7 Chinese Brothers

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Robin Clifford of Reeling Reviews
Robin Clifford 
7 Chinese Brothers
Laura Clifford of Reeling Reviews
Laura Clifford 

Larry (Jason Schwartzman) is the definition of a slacker as he drinks on the job, steals booze and tips and, of course, is fired. He takes his old clunker in to QuickLube for an oil change where he meets pretty manager, Lupe (Eleanore Pienta), and wheedles a job, the first in his life that he likes in “7 Chinese Brothers.”

Robin:
This oddball little comedy by writer/director Bob Byington is a showcase for Schwartzman but the show stealing star of “7 Chinese Brothers” is Arrow, the actor’s own French bulldog. The adorable pup only has to snort or snore to make you smile. The one-sided conversations between Larry and Arrow – Larry does all the talking, of course - are priceless and are some of the best moments in the movie.

The rest of “7 Chinese Brother” is a slice of life study of a true slacker as Larry shuffles around trying to find the meaning of life. He visits his grandma (Olympia Dukakis) in an assisted living facility, where he buys drugs from his friend, Major Norwood (Tunde Adebimpe), then it is off to work for Larry. He has a crush on Lupe but does not pursue it and is having a feud with a former workmate for keying the guy’s car. Do not expect action and adventure, but that is okay, the film is that quirky and likeable.

Nothing much really happens in this only 76-minute long comedy and it unfolds in a leisurely fashion but is always amusing and light at heart.  And, it has Arrow. I give it a B.

Laura:
Larry (Jason Schwartzman) is a booze-addled slacker who keys the car of coworker, Don (Jonathan Togo, "Mystic River"), after losing his job at Buca di Beppo for stealing tips and alcohol.  When he takes his ancient Lincoln to the same mini-mall's Quick Lube, he falls into new employment and something like love with his new boss Lupe (Eleanore Pienta) in "7 Chinese Brothers."

Writer/director Bob Byington's slight slice of life comedy leaves his antihero pretty much where he found him.  But if you're a fan of Schwartzman's, you'll get plenty of his patented slow burn reactions and fast wit.  Even better, he costars with his own dog, Arrow, a French bulldog with little energy but loads of personality.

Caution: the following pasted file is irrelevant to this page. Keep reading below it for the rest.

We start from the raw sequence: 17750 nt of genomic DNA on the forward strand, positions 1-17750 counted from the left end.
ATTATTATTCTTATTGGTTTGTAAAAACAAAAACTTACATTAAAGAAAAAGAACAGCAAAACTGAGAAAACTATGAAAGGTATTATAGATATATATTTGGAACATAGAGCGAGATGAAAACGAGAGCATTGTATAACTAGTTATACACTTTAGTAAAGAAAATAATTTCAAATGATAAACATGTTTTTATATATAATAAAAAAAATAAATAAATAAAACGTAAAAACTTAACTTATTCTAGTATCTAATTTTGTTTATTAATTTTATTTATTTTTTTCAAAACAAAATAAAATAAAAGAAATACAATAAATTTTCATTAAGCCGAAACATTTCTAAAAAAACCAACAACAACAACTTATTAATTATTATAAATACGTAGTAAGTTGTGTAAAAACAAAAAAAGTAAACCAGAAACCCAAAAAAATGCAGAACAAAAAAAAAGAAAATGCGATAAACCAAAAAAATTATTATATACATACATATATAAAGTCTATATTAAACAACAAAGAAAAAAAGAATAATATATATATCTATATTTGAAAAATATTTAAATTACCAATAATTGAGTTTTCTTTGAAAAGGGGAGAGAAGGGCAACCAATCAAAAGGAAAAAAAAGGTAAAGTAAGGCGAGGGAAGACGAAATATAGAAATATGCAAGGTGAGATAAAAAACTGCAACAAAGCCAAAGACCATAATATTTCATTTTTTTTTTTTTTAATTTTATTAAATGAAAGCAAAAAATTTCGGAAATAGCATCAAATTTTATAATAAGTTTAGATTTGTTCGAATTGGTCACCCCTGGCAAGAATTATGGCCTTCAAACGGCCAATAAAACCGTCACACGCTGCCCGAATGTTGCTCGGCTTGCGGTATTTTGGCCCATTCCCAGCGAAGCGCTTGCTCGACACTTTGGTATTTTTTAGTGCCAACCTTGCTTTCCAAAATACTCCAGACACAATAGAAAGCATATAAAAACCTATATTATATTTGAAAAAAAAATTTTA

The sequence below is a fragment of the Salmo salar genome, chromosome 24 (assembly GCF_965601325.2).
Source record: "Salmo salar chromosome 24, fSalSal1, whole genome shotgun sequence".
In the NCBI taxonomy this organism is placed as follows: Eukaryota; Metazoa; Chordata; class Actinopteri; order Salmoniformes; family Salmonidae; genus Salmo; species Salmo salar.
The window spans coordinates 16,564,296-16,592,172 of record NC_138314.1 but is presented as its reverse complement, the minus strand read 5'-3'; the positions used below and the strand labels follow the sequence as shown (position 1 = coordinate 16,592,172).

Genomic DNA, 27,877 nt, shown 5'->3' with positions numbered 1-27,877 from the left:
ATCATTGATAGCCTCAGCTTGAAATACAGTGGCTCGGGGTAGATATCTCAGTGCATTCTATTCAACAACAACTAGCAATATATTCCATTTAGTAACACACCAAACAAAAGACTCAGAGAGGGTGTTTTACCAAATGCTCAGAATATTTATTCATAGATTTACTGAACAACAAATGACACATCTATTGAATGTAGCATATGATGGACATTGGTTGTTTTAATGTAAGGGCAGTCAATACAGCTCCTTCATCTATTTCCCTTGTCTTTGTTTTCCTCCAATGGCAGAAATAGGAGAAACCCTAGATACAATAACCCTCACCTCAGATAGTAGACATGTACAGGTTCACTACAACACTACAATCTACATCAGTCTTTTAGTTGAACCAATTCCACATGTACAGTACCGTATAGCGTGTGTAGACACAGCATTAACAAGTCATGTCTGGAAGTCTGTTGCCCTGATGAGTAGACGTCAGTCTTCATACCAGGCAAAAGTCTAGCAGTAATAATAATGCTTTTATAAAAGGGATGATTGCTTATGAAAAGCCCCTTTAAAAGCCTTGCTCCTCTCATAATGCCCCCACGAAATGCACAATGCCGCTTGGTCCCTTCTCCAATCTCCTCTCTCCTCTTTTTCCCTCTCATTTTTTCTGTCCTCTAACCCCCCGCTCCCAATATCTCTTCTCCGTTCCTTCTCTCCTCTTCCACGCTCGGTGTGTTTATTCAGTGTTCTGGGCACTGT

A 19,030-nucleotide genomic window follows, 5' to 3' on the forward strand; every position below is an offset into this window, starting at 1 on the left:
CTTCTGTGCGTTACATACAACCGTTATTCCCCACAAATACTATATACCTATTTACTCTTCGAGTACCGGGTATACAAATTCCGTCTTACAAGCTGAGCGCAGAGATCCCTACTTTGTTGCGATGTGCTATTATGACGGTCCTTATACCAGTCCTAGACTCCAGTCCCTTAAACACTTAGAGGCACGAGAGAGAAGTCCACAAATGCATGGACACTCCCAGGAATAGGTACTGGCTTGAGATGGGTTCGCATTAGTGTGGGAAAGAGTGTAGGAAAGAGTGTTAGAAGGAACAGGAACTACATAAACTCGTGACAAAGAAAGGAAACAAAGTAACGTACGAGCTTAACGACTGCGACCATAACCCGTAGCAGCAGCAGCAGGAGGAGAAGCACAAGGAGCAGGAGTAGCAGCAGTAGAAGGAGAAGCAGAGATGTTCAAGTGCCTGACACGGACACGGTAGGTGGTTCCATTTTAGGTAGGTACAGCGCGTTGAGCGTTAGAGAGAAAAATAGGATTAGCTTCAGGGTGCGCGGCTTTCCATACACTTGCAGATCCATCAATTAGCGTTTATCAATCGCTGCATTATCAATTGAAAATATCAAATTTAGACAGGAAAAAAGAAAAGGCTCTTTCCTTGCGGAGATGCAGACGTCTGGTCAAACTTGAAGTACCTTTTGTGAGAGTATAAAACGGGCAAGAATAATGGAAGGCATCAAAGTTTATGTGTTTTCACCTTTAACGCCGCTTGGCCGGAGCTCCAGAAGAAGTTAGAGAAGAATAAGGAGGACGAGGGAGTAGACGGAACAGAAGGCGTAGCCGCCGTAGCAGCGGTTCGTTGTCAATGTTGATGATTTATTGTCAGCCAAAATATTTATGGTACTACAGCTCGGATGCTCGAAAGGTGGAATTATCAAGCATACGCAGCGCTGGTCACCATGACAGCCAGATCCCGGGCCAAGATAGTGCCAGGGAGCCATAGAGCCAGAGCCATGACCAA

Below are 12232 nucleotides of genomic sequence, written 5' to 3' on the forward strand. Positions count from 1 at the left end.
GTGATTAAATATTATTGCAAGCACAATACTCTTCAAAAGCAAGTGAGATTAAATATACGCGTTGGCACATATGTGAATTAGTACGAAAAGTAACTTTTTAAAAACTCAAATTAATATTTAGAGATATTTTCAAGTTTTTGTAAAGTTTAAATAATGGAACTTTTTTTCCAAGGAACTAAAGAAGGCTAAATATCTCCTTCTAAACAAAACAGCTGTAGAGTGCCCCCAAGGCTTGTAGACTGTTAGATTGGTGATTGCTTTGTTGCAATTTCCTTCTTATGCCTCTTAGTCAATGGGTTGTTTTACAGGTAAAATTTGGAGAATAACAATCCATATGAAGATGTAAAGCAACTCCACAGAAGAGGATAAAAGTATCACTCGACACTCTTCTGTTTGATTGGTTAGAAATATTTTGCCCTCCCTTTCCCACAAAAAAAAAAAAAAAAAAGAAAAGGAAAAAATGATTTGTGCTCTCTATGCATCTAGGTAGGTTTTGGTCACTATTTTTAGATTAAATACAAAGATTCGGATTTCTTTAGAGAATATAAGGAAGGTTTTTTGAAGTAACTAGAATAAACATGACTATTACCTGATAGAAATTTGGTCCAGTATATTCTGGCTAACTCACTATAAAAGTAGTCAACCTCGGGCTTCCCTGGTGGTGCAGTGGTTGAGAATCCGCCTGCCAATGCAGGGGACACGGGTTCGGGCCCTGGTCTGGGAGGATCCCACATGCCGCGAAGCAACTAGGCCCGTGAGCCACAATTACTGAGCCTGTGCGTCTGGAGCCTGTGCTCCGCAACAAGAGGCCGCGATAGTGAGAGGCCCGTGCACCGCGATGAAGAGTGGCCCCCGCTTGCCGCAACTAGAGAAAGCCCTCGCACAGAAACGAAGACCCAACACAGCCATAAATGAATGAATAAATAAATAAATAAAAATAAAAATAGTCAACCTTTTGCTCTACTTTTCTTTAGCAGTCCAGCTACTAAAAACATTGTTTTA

Larry never seems to learn, exasperating his last living relative, his grandmother (Olympia Dukakis, "Moonstruck"), whose assisted living aide Major Norwood (Tunde Adebimpe, "Jump Tomorrow," "Rachel Getting Married") is also Larry's best friend.  Largely because of Lupe, Larry flourishes at Quick Lube despite his quirky behavior, but theft raises its head again, Lupe's ex Jimmy (Jimmy Gonzales, "Taken 3") shaking other employees down for cash grabs from customer cars.  Even worse, lady killer Norwood vies for Lupe's attention.  And Don's out for revenge.

"7 Chinese Brothers" doesn't appear to be saying much of anything.  Larry, who's initially looking for cash from grandma doesn't appear to care when a large amount that should be his ends up in another's hands.  There's also a rather inexplicable scene where he chucks the contents of his apartment, including his refrigerator, into a dumpster.  But the film has its charms, like an odd bit of pedestrian road rage that turns into a philosophical discussion about 'lesser pandas' (with his "Listen Up Phillip" director Alex Ross Perry) or the casting of a rabbi for his resemblance to Schwartzman.  Even so, Byington could have made a Youtube video of Schwartzman just talking to his dog and the results would have been much the same.  Good thing they're such amusing company.

Grade: B-
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